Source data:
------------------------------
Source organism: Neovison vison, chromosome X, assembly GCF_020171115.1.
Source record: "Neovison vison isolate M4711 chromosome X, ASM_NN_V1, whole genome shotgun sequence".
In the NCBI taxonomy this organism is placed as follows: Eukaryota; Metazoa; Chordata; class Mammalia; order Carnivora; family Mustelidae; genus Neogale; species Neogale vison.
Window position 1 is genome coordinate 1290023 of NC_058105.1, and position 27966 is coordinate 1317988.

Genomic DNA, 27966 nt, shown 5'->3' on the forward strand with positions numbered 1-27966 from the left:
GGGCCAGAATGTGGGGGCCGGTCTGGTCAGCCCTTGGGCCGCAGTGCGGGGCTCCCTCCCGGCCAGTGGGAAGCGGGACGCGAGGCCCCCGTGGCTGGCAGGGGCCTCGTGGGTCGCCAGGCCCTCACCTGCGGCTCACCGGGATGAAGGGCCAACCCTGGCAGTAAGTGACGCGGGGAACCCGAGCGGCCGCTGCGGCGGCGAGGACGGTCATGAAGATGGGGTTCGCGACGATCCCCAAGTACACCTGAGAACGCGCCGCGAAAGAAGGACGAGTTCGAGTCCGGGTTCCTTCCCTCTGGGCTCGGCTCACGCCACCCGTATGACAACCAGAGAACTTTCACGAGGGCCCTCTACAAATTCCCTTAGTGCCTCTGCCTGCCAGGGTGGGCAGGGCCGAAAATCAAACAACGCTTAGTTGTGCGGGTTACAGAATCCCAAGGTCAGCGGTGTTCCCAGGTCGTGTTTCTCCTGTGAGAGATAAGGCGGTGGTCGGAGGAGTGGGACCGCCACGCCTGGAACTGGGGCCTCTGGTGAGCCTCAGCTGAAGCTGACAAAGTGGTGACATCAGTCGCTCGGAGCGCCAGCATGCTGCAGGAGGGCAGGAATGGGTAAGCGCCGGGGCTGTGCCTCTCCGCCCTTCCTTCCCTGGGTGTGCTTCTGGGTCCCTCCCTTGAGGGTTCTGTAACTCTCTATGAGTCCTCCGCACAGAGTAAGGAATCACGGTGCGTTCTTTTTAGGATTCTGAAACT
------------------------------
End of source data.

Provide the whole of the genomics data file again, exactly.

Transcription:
Source organism: Neovison vison, chromosome X, assembly GCF_020171115.1.
Source record: "Neovison vison isolate M4711 chromosome X, ASM_NN_V1, whole genome shotgun sequence".
In the NCBI taxonomy this organism is placed as follows: Eukaryota; Metazoa; Chordata; class Mammalia; order Carnivora; family Mustelidae; genus Neogale; species Neogale vison.
Window position 1 is genome coordinate 1290023 of NC_058105.1, and position 27966 is coordinate 1317988.

Genomic DNA, 27966 nt, shown 5'->3' on the forward strand with positions numbered 1-27966 from the left:
GGGCCAGAATGTGGGGGCCGGTCTGGTCAGCCCTTGGGCCGCAGTGCGGGGCTCCCTCCCGGCCAGTGGGAAGCGGGACGCGAGGCCCCCGTGGCTGGCAGGGGCCTCGTGGGTCGCCAGGCCCTCACCTGCGGCTCACCGGGATGAAGGGCCAACCCTGGCAGTAAGTGACGCGGGGAACCCGAGCGGCCGCTGCGGCGGCGAGGACGGTCATGAAGATGGGGTTCGCGACGATCCCCAAGTACACCTGAGAACGCGCCGCGAAAGAAGGACGAGTTCGAGTCCGGGTTCCTTCCCTCTGGGCTCGGCTCACGCCACCCGTATGACAACCAGAGAACTTTCACGAGGGCCCTCTACAAATTCCCTTAGTGCCTCTGCCTGCCAGGGTGGGCAGGGCCGAAAATCAAACAACGCTTAGTTGTGCGGGTTACAGAATCCCAAGGTCAGCGGTGTTCCCAGGTCGTGTTTCTCCTGTGAGAGATAAGGCGGTGGTCGGAGGAGTGGGACCGCCACGCCTGGAACTGGGGCCTCTGGTGAGCCTCAGCTGAAGCTGACAAAGTGGTGACATCAGTCGCTCGGAGCGCCAGCATGCTGCAGGAGGGCAGGAATGGGTAAGCGCCGGGGCTGTGCCTCTCCGCCCTTCCTTCCCTGGGTGTGCTTCTGGGTCCCTCCCTTGAGGGTTCTGTAACTCTCTATGAGTCCTCCGCACAGAGTAAGGAATCACGGTGCGTTCTTTTTAGGATTCTGAAACT